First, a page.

Weekly Property Review – Chinese boom turns into Chinese whisper

Property editor Linda Rowley, 25/07/2018

Charleville’s 78,000ha Oak Park aggregation is being used as a calf factory for Chinese owner, AAAW’s Hunter Wagyu operations. It’s one of the rare examples of a grazing property sale to a Chinese buyer in the past 12 to 18 months.


NOT so long ago, China appeared to have an insatiable appetite for Australian cattle properties, with numerous Chinese companies investing hundreds of millions of dollars in large-scale and showcase Australian beef operations.

But the tide has dramatically turned, with the last significant Chinese purchase occurring in October 2017, when the 78,117ha Charleville property Oak Park Aggregation, in south-west Queensland, sold to Australia Aulong Auniu Wang (the Australian subsidiary of Chinese retailing giant, ­Dashang Group) for a reported $13.5m to $15.5m (see image above). Click here to view earlier story on the sale.

While there has been some Chinese inquiry, most investors have ‘failed to perform’ and buying activity has now virtually ceased.

According to a report compiled jointly by KPMG and the University of Sydney Business School, new Chinese investment in Australia (total investment in all markets, not just rural property) declined by 11 percent in 2017, from $15.4 billion to $13.3 billion – compared to 35pc drop in the United States, 17pc in the European Union and 9pc in Canada overt the same period.

Published last month, the report, “China – Demystifying Chinese Investment in Australia,” blames the decline on tightened Chinese capital outflow and deal approval regulations.

Apart from the China-based consortium deal to acquire Real Pet Food (an animal food business with headquarters in NSW and manufacturing operations in Qld), the KPMG and Sydney University researchers found other recent Chinese food and agribusiness deals were small and focused on cattle properties and dairy projects.

In fact, the sector recorded only eight deals in 2017 with a total value of $1.1b, down eight percent on the previous year.

The report claimed that allegations about Chinese influence and increasing diplomatic tensions between China and Australia had given Chinese companies the impression that they were less welcome to invest in Australia.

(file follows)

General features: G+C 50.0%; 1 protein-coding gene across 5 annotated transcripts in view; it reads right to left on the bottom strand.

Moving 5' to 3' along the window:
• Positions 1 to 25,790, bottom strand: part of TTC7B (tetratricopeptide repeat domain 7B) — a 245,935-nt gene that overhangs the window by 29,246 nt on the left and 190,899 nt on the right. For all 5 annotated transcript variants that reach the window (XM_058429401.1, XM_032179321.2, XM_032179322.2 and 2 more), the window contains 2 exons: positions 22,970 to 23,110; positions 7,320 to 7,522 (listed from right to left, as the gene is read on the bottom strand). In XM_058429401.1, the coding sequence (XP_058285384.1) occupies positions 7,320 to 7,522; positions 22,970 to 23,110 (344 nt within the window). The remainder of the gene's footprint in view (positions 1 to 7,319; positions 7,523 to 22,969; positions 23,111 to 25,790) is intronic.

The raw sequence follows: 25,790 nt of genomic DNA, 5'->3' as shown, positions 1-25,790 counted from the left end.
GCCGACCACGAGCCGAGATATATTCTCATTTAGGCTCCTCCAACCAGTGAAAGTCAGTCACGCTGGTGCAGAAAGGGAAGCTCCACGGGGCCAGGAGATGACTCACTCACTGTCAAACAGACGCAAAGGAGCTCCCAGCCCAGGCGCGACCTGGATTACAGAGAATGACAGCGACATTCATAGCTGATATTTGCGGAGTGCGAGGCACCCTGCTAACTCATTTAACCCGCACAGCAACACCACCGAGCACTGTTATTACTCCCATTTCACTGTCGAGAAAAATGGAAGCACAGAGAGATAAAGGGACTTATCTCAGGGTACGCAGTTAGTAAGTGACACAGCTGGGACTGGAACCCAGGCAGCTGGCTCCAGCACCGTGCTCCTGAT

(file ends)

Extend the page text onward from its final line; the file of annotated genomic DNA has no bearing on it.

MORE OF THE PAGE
How much do the Chinese own?

In its 2016-17 annual report, the Foreign Investment Review Board’s Register of Foreign Ownership of Agricultural Land found that following the purchase of the S. Kidman & Co minor shareholding in 2016, Chinese companies owned about 2.5 percent of Australia’s agricultural land.

This is second only to the United Kingdom with 2.6 percent, and ahead of the United States with 0.7 percent of agricultural land. All three figures are somewhat distorted, as they classified minority shareholdings, like those held in Kidman and NAPCo by overseas interests, as ‘ownership.’  Click here to view earlier story.

Are agents seeing any signs of Chinese interest?

Andy Gray

Eighteen months ago, Andy Gray from Territory Rural was regularly fielding property inquiry from China.

At the time he told Beef Central, “Chinese interest in Northern Territory cattle stations has not waned, but the due diligence process for overseas investors is lengthy and comprehensive. There are also restrictions on taking money out of China, but it is easier for existing businesses showing returns and cash flows.”

This week, Mr Gray said he was not currently dealing with any Chinese investors.

“There is still plenty of foreign inquiry, but it’s mostly from the United States and Vietnam. The rest are Australians. I don’t think there is a lack of interest from the Chinese, it is just a lack of activity at present. The phone might ring tomorrow,” he said.

Sue Brosnan from Tanami Property NT hasn’t fielded any inquiry from China for a similar period of time.

“It has gone quiet, and I suspect it has to do with how the Federal Government is dealing with foreign investment transactions and how the FIRB is reviewing them. The last time I was dealing with a serious Chinese investor, they felt they weren’t being welcomed in Australia,” she said.